Taylor A. Blackman and Mikayla LaShae Bartholomew in a scene from THE SALVAGERS by Harrison David Rivers. Photo © Joan Marcus.

The cast is marvelous, led by Taylor A. Blackman as Boseman Salvage Junior.  The actor gives an accurate read on a young man with so many highs and lows to his life.  He is at times petulant, immature, and angry as he tries to find his place in life.  Julian Elijah Martinez’s effectively presents Boseman Salvage Senior as a man attempting to connect to a son he doesn’t really understand.  His portrayal can be intense and forceful, but also compassionate and more understanding as he, too, manages an assortment of relationships.  Mikayla LaShae Bartholomew imbues Paulina Kenston with intelligence and self-assurance even as she looks to connect with others.  I was impressed with her performance.  She does need to speak louder to be better understood.  McKenzie Chinn’s Elinor DeWitt, like the character of Paulina, is strong and understanding.  The actress gives a compelling, no-nonsense performance.  Toni Martin is solid in the role of Nedra Salvage.  Besides an explanatory monologue near the play’s conclusion, her character has a small presence in the show.


Even with all my reservations The Salvagers is a show worth attending.  Flawed, yes, but the whole of the play is greater than its sum parts.


The Salvagers, playing through December 16 at the Yale Repertory Theatre.  Click here for information on dates, times and ticket information.

Tuesday, December 5, 2023

Dreamgirls - Goodspeed Opera House

Show business is a business, according to Curtis Taylor, Jr., the hard-driving, controlling manager of The Dreams.  It is tough, full of shattered hopes and desires and broken promises.  This is the overriding theme in the Goodspeed Opera House’s absorbing, sometimes dazzling production of Dreamgirls.  The musical, which takes its inspiration from the girl groups of the 1960’s, primarily The Supremes, is slow to find its footing.  It’s not until most of Act I has passed that the show begins to find its dramatic and emotional core.  The musical solidifies its dynamic groove as Act I comes to a close and the actress Trejah Bostic, who plays Effie, takes the stage to belt out the soulful, angst-filled signature number, “An I’m Telling You.”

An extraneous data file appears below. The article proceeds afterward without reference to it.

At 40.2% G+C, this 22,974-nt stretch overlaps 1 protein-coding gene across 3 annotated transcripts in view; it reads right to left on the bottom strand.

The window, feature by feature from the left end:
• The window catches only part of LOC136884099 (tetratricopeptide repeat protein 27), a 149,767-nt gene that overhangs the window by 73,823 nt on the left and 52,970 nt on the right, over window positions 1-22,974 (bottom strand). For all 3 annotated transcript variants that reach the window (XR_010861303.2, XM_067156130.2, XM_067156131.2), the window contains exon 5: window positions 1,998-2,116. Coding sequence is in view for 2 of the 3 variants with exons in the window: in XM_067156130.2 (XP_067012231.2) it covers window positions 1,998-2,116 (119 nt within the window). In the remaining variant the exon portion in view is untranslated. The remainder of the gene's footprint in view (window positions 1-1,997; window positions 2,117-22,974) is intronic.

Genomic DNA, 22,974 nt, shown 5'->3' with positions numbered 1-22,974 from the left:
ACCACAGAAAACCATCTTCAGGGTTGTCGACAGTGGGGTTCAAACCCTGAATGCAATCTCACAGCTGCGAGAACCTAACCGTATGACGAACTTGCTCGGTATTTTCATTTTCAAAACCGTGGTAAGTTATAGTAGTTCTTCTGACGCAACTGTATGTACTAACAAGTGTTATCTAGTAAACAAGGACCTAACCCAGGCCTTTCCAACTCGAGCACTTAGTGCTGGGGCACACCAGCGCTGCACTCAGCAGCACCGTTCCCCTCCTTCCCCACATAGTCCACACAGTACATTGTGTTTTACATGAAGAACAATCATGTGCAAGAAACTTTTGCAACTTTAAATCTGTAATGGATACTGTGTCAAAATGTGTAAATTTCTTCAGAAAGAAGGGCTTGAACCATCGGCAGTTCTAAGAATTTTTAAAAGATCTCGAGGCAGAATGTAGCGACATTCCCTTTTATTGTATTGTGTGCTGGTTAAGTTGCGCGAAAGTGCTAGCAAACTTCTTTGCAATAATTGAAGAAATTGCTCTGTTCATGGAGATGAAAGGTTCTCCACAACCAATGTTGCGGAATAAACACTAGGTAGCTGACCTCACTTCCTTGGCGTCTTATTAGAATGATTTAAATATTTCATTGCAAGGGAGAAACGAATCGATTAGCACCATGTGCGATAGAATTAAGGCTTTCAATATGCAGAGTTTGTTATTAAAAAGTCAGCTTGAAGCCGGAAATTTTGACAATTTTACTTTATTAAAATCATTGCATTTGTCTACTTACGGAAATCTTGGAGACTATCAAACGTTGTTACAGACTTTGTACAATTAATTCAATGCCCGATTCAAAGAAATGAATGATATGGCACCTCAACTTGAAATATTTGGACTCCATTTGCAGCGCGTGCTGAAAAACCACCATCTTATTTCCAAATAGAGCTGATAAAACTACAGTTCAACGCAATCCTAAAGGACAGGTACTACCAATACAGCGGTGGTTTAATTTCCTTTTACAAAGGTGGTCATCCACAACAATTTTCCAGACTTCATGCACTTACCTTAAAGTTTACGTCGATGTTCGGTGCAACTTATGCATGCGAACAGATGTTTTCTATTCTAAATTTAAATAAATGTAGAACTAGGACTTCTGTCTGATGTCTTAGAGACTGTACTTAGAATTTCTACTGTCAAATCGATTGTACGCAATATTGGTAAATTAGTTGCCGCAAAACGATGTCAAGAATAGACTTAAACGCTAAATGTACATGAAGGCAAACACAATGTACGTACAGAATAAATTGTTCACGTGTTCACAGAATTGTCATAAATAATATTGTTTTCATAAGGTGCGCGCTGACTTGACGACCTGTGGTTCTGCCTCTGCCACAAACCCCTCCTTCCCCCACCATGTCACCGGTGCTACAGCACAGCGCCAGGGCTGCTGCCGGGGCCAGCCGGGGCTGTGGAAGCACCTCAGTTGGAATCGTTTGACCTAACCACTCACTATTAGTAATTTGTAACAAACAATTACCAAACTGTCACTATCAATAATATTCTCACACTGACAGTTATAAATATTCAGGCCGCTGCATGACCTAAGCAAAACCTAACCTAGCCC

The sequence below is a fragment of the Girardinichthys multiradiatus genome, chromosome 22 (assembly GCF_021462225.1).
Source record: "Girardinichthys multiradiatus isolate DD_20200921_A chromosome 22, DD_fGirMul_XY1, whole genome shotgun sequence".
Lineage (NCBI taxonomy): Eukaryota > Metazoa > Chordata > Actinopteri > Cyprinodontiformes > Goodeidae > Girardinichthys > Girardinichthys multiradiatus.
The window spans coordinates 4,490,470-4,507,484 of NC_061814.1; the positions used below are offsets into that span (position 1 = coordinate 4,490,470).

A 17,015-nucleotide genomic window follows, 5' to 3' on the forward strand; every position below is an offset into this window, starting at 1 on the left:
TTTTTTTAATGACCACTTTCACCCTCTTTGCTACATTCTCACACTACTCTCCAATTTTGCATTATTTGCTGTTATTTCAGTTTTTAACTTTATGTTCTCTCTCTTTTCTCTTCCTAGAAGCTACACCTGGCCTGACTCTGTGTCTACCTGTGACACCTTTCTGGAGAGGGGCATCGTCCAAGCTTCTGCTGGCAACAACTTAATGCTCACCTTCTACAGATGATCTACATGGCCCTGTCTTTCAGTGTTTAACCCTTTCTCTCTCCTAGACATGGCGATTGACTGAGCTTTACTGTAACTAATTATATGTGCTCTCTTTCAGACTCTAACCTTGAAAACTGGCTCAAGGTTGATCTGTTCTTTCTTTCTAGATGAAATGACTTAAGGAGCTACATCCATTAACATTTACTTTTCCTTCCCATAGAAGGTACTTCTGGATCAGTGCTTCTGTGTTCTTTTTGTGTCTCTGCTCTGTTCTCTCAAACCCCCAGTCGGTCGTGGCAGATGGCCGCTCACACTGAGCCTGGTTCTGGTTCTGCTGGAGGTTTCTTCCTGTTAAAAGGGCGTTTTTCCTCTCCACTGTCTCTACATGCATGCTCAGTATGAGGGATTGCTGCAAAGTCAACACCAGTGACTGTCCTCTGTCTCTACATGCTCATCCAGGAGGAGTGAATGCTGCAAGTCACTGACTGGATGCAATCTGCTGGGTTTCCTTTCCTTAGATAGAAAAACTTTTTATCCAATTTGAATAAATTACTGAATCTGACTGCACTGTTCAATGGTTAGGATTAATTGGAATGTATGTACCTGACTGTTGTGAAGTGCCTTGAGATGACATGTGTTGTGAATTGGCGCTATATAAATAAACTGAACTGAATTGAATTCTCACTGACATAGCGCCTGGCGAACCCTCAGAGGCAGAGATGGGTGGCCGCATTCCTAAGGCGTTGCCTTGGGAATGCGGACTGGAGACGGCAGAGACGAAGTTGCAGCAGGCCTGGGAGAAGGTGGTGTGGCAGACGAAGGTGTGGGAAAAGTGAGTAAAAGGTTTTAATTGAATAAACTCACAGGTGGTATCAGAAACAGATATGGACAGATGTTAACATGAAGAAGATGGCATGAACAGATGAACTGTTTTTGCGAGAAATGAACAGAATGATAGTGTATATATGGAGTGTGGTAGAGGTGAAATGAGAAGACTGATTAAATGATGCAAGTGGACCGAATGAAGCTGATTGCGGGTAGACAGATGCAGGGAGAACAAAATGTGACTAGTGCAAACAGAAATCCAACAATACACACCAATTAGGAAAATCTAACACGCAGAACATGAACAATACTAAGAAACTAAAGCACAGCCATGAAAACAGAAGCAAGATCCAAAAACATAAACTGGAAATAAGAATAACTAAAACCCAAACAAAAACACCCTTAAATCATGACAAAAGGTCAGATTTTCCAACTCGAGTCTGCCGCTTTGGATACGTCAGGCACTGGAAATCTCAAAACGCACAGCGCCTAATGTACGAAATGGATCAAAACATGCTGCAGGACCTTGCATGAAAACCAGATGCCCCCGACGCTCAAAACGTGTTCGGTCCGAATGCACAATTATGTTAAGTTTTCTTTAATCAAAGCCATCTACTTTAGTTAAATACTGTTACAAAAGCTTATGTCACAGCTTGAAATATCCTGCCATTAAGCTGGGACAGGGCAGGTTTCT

Keirsten Hodgens, Ta-Tynisa Wilson and Shantel Cribbs in Goodspeed's Dreamgirls. Photo by Diane Sobolewski

The show starts as the three teenage Dreamettes - Deena Jones (Ta-Tynisa Wilson), Lorrell Robinson (Kiersten Hodgens) and Effie White (Trejah Bostic), along with Effie’s songwriting brother C.C. (Jos N. Banks) – enter New York City’s famed Apollo Theater talent show.  Even though they lose, they meet a number of men who will be influential in their rise to stardom – Marty (Robert Cornelius), Curtis Taylor, Jr. (Evan Tyrone Martin) and Jimmy Early (Mykal Kilgore).  Fame, though, has its price and as the renamed group, The Dreams, rise to stardom each member’s drive and sacrifice cost plenty.  Effie, friends with the other founding members of the group, is unceremoniously dumped for a prettier young woman.  Her story arc in Act II runs parallel to The Dreams’, but is more gritty and difficult.  In the end, there are heartaches and breakups, but the four women survive, stronger and in control of their own destiny.


The book by Tom Eyen covers a lot of ground, from the birth of The Dreams through their rise to stardom and eventual break-up.  Act I is slightly disjointed as portrayals are developed and situations established.  By Act II Eyen is able to breathe more life into the characters, giving them depth and nuance, creating well-rounded characters that the audience cares about and responds to.